Willliam D. Nelson already has his next career picked out.
The partner at Lewis Roca Rothberger law firm’s Colorado Springs office said without hesitation, if he weren’t an attorney, he would open a landscaping and nursery business.
“I wouldn’t have to wear a tie, and I’m pretty sure I wouldn’t have to shave,” he said.
Nelson received his bachelor’s degree in history from the University of Colorado Boulder before earning his law degree from the University of Denver Sturm College of Law in 1982. He specializes in “securities arbitration and regulatory defense,” according to the Lewis Roca Rothberger website. Nelson “represents broker-dealers, registered investment advisors and individual securities professionals.”
A Denver native, Nelson began as a law clerk in 1981 with the U.S. Tenth Circuit Court of Appeals before “shifting gears” in 1985 when he became the in-house lawyer for Boettcher and Company’s brokerage firm. He represented Boettcher’s New York Stock Exchange interests from its Denver branch.
“I was in the securities industry learning the business for six years,” Nelson said. “But that job disappeared in a merger, as so often happens. That forced me to become a real lawyer in the outside world.”
Nelson, 59, said he used the skills he developed to represent other brokerage firms in employment and customer disputes. In 1999, Nelson left the Slivka Robinson Waters & O’Dorisio firm in Denver, and joined Rothberger Johnson & Lyons, the legacy firm to Lewis Roca Rothberger, which now has nine offices in six states with 250 staff lawyers. Ten years later he migrated from Denver to Colorado Springs.
“I saw the light in 2009 and wanted to raise my kids in Colorado Springs instead of Denver,” he said. “Since then, we’ve jumped into the community with both feet and do volunteer and philanthropic work. I’ve also broadened what I do as a lawyer into general litigation.”
Nelson’s work has expanded beyond Wall Street to include representing, among other clients, those with medical and dental practices, he said. He explained that he had been fond of southern Colorado as a child vacationing with his family, and he frequently made trips through the city on the way to Pueblo as a professional. That was all the incentive he needed to make the move.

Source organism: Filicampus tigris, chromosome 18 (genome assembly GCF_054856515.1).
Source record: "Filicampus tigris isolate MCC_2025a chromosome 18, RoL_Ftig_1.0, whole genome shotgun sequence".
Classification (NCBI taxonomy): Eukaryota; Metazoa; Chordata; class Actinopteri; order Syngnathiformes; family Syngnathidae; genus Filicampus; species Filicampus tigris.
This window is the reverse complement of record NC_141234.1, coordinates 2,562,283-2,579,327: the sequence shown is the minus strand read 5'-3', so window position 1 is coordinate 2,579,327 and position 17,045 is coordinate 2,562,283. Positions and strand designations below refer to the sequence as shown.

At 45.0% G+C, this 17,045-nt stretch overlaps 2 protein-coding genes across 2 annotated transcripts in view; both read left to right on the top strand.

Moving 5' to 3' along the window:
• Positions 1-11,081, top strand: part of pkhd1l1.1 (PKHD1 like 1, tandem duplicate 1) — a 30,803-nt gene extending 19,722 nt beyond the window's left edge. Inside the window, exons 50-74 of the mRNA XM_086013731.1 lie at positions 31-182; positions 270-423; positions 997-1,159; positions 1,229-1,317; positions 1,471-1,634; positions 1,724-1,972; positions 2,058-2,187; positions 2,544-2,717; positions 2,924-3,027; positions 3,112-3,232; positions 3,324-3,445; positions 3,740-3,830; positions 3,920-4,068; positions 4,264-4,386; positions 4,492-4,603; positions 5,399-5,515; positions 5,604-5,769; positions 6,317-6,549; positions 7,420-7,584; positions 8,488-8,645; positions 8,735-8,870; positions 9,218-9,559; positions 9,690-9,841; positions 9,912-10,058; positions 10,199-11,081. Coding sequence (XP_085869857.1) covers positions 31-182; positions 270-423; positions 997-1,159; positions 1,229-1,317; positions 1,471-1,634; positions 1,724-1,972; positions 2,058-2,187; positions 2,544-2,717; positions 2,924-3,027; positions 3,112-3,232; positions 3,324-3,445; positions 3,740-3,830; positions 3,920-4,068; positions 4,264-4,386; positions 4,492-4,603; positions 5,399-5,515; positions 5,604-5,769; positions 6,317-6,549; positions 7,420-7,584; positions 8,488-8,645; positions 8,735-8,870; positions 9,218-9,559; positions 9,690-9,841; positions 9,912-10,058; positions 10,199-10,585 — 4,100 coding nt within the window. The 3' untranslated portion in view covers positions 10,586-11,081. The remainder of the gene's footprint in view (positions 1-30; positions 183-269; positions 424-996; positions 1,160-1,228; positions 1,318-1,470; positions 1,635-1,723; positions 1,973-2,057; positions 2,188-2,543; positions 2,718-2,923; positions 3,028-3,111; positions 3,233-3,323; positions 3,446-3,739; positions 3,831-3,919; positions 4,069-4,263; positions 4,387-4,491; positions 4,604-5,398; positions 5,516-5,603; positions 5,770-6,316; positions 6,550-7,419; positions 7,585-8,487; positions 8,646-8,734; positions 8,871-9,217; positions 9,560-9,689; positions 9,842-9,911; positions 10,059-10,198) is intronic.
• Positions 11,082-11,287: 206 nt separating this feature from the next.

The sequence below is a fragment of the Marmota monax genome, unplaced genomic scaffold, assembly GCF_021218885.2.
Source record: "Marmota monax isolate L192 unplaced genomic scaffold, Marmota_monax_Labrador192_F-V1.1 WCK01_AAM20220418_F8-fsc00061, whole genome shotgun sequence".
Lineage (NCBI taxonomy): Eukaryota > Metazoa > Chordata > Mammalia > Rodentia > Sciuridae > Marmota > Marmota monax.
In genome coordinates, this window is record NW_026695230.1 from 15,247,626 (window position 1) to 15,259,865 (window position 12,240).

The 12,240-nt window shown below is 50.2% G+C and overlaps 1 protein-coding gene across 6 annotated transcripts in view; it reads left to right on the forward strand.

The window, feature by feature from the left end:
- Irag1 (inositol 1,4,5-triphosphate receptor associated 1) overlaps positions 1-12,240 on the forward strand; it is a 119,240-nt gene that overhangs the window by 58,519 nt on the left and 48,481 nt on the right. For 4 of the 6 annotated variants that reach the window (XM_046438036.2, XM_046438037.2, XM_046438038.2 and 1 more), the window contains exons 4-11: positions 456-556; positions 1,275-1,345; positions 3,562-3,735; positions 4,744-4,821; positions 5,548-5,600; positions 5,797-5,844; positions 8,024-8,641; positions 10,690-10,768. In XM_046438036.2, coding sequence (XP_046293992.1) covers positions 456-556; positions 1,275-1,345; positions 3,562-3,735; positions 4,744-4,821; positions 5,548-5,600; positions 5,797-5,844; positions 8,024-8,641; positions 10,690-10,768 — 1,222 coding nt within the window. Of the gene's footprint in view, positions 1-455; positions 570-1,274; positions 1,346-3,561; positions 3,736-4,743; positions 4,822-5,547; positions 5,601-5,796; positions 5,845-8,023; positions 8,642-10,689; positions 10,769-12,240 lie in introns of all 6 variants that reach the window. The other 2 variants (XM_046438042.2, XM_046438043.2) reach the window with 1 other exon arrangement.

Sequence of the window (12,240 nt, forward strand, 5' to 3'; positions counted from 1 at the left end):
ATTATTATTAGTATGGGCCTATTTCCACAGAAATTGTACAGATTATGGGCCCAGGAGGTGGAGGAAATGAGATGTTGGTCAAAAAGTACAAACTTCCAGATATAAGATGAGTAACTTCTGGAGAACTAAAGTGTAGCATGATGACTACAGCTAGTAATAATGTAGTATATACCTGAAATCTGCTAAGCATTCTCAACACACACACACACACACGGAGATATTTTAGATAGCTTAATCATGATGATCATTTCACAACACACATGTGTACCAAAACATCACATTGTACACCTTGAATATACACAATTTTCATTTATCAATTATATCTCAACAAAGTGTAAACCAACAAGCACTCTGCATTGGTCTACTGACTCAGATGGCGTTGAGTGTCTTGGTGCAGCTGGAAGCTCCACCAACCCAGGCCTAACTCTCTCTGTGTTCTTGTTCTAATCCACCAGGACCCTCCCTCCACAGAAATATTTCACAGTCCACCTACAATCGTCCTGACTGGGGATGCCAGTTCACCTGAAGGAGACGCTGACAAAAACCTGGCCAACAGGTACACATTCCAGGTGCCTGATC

“Here, there are nice people who wave at you with all five fingers,” Nelson said. “It’s more of a vibe like the Midwest. It’s more laid back.”
Nelson said, of the types of law he’s practiced, securities has always been his favorite.
“I think I like securities the most because I had not bothered taking those classes in law school,” he said. “It was completely outside my wheelhouse. That’s one thing that’s really neat about being a lawyer; you can retool anytime and find different and exciting things to practice. You don’t have to be stuck in the same rut. I like defending corporations because no two of those cases are alike.
“My career has been spent almost exclusively on the defense side,” Nelson explained. “About two years ago, I did something totally out of the box for me, that being representing plaintiffs in a securities dispute. Representing individuals who are not just monetarily but emotionally invested in a dispute is … very different … than representing entities for which the decision-making process is driven by business considerations.
“We achieved a very good outcome, and it gave me new insight into and appreciation of the various non-monetary, intangible factors involved in what is otherwise a commercial dispute.”
In addition to securities and regulatory law, Lewis Roca Rothberger also specializes in real estate, tax law and has “a fairly large” faith-based practice, Nelson said, adding that religious institutions also manage employee litigation, real estate and First Amendment issues.
When Nelson is not in court, he is involved with the community. He is the outgoing chairman of the board at the Colorado Springs School, chair of the CAPS (Community Advancing Public Safety) leadership committee, which works with local police and fire departments, and he serves on the advisory board of UCCS’s Theatreworks.
Nelson also serves on the advisory board of the Colorado Springs Pioneers Museum.
“I’m the guy who when someone asks for help, I say ‘OK.’ I’m a consummate volunteer, which could be good or bad.”
He said his law background assists him greatly in his philanthropic projects.
“There’s a lot of negotiation involved,” he said. “There’s a lot of working with people to accomplish a common goal. What I do as a lawyer has made me an effective leader and facilitator.”
When not volunteering, Nelson, a licensed ham radio operator, likes “to talk to people in various places around the world” or spend time outside in his garden.
Without a tie.
William D. Nelson
· Lewis Roca Rothgerber LLP (legacy firm Rothgerber Johnson & Lyons LLP), 1999-present
· Slivka Robinson Waters & O’Dorisio, P.C., Shareholder, 1991-1999
· Kemper Securities, Inc., Associate General Counsel, 1990-1991
· Boettcher & Company, Inc., Associate General Counsel, 1985-1990
· Moye Giles O’Keefe Vermeire & Gorrell, P.C., Associate, 1982-1985
· United States Tenth Circuit Court of Appeals, Law Clerk to the Honorable Jean S. Breitenstein, 1981-1982
Memberships and affiliations
· Colorado Bar Association
· El Paso County Bar Association
· Securities Arbitration Commentator, Board of Editors
· Securities Litigation Commentator, Senior Contributing Editor